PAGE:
Time to plan your garden- even though it just January!

It is hard to imagine for a new gardener that this is the time of year to start planing your garden…. well it is.

I always have this chart from West Coast seeds around: http://www.westcoastseeds.com/admin/files/2011PlantingChart.pdf

If you want to really get things going early try some of these early cold hardy Veggies:

The first vegetables of the season that you plant will need to be cold hardy and able to withstand both frost and the later than normal ice storm. If you use the square foot garden method it will be easy to protect the plants in the event of a cold snap. If not you need to plan ahead for how you will protect your plants. Remember to look for heirloom seeds as well as seeds that will grow into plants that are open pollinated so that you can save your seeds for next year.

Kale is an excellent vegetable in the winter garden. It grows fairly easily and is not affected by frost. Try White Russian Kale or Winter Red Kale. Kale can be used in soups and casseroles. It is a member of the cabbage family, and has a bit of a bite when overly mature. Pick it when the leaves are small and tender.

Beets are also good to sow as soon as the soil can be worked. If you have a hot bed, or a cold frame, they can be planted now. Try Chiogga or Bull’s Blood varieties.

Broccoli can be started by about the middle of January and transplanted into the prepared bed in March. Try varieties like De Cicco and Purple Sprouting

Brussels Sprouts can be handled the same as broccoli. Long Island Improved is a good heirloom variety.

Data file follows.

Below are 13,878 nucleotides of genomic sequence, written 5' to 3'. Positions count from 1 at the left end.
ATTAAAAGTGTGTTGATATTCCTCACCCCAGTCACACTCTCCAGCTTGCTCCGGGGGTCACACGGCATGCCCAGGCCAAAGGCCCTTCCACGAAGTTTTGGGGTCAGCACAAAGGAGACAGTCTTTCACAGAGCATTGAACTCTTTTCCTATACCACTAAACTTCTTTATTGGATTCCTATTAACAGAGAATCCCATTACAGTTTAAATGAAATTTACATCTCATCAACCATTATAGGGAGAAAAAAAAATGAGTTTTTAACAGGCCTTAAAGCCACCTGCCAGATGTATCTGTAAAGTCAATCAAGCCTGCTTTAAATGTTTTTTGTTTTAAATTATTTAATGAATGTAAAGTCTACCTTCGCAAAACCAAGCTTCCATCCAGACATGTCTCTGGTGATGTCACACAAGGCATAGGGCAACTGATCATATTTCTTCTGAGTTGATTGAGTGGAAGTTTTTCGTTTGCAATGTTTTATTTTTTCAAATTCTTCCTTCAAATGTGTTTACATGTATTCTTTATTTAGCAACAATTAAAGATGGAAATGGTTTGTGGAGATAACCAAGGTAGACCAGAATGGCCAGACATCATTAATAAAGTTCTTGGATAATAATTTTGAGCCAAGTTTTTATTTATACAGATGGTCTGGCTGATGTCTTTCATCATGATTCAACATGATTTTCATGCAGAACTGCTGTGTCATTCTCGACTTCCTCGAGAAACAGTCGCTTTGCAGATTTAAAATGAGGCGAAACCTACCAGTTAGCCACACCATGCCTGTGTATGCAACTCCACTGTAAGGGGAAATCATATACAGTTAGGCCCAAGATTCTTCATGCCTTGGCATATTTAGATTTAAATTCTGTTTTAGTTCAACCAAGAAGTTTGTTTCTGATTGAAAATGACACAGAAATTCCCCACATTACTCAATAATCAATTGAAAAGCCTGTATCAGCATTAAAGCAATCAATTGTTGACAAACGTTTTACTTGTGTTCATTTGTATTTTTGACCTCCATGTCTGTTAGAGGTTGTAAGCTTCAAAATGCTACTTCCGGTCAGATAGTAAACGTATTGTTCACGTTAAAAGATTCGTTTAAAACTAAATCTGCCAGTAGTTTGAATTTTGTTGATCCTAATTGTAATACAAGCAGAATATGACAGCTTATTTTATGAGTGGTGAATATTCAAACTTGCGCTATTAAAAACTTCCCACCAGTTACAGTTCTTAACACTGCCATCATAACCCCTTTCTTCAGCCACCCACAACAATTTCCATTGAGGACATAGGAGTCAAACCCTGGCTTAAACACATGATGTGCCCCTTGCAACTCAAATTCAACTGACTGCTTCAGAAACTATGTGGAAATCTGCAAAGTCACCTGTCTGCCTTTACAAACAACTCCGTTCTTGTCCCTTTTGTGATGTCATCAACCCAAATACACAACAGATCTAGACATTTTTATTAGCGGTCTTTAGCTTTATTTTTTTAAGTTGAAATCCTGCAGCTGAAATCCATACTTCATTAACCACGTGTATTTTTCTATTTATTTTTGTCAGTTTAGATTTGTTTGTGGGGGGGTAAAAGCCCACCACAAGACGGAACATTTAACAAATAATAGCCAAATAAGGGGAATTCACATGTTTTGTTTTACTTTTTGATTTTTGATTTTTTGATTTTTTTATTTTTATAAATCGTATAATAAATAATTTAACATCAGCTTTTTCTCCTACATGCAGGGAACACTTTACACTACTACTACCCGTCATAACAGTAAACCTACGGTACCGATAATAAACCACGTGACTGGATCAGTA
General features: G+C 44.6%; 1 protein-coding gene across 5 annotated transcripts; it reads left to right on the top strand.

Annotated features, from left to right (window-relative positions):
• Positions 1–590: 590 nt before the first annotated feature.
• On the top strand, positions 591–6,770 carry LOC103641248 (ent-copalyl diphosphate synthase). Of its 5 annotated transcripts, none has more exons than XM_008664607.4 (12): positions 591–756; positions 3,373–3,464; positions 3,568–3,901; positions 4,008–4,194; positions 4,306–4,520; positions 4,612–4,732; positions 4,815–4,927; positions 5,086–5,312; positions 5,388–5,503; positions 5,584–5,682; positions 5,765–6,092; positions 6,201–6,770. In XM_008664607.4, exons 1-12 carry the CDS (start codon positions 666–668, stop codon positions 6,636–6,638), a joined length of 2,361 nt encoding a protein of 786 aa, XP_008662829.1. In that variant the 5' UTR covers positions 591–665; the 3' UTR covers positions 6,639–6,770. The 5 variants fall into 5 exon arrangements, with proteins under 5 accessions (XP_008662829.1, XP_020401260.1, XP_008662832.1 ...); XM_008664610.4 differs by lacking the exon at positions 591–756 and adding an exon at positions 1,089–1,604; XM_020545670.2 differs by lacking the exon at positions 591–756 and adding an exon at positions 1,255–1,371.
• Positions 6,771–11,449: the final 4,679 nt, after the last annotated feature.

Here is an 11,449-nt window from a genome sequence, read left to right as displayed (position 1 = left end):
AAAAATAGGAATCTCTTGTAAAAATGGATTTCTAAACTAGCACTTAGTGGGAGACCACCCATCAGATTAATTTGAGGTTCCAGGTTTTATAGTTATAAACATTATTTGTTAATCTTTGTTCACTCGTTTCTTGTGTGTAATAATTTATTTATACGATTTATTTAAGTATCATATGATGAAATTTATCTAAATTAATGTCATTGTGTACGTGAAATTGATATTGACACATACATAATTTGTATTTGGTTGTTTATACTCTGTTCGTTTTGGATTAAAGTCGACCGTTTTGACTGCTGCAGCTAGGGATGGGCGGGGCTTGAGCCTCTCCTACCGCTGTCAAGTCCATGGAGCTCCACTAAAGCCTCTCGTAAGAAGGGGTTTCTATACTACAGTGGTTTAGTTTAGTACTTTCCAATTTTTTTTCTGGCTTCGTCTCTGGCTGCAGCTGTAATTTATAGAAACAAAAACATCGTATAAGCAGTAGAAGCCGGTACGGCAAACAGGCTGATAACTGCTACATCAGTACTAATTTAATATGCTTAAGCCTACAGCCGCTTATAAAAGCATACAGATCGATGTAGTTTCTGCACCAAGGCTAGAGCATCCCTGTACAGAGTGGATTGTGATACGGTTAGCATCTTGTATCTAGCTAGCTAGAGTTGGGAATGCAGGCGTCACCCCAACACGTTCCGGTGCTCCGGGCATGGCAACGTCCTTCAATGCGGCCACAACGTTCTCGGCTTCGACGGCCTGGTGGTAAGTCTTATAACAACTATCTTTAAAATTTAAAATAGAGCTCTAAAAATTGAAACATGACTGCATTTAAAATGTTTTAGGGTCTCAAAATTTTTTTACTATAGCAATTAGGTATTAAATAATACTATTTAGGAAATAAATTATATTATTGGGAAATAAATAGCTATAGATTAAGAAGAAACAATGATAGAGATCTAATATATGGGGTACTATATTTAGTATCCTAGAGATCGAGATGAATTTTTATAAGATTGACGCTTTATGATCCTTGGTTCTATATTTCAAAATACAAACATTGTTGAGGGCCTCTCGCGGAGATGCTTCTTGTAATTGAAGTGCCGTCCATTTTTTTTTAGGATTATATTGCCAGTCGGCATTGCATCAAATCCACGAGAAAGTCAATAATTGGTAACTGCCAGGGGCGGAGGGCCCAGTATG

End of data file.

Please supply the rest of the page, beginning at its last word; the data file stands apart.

Cabbage can also be started early in pots and then transplanted in March. Brunswick, or Red Acre are hardy heirlooms to try.

Carrots can (and should) be direct sown as soon as the garden can be worked. You can make successive plantings until late summer. Gold King does well in heavy soils or try Thumbelina in a container garden.

Onion seeds can be planted in flats now and transplanted into the garden in March. Look for a short day variety for the best results.

Parsnips sweeten during frost. Hollow Crown or Harris Early are good choices.

Peas thrive at 50-60 degrees (10 to 15 celsius). Plan accordingly and get the seeds in the ground as soon possible. Alaska or Green Arrow are trustworthy heirloom types.

Rhubarb should be planted indoors 6-8 weeks prior to last frost and transplanted out to a prepared bed. Rhubarb needs cold temperatures (below 40) to break dormancy. Victoria is the standard crop.

Established rhubarb can actually be forced by placing a pot over the plant to keep it in total darkness. Place mulch over the plants.

Turnips and Rutabagas can handle almost anything! Purple Top or White Globe are good varieties to use.

Here is a good web site to give you things to think about: Location, soil prep and more.

http://www.humeseeds.com/vegplan.htm

Starting from seed information:

http://gardening.about.com/od/gardenprimer/ss/SeedStarting.htm

http://www.finegardening.com/how-to/articles/ten-seed-starting-tips.aspx

 

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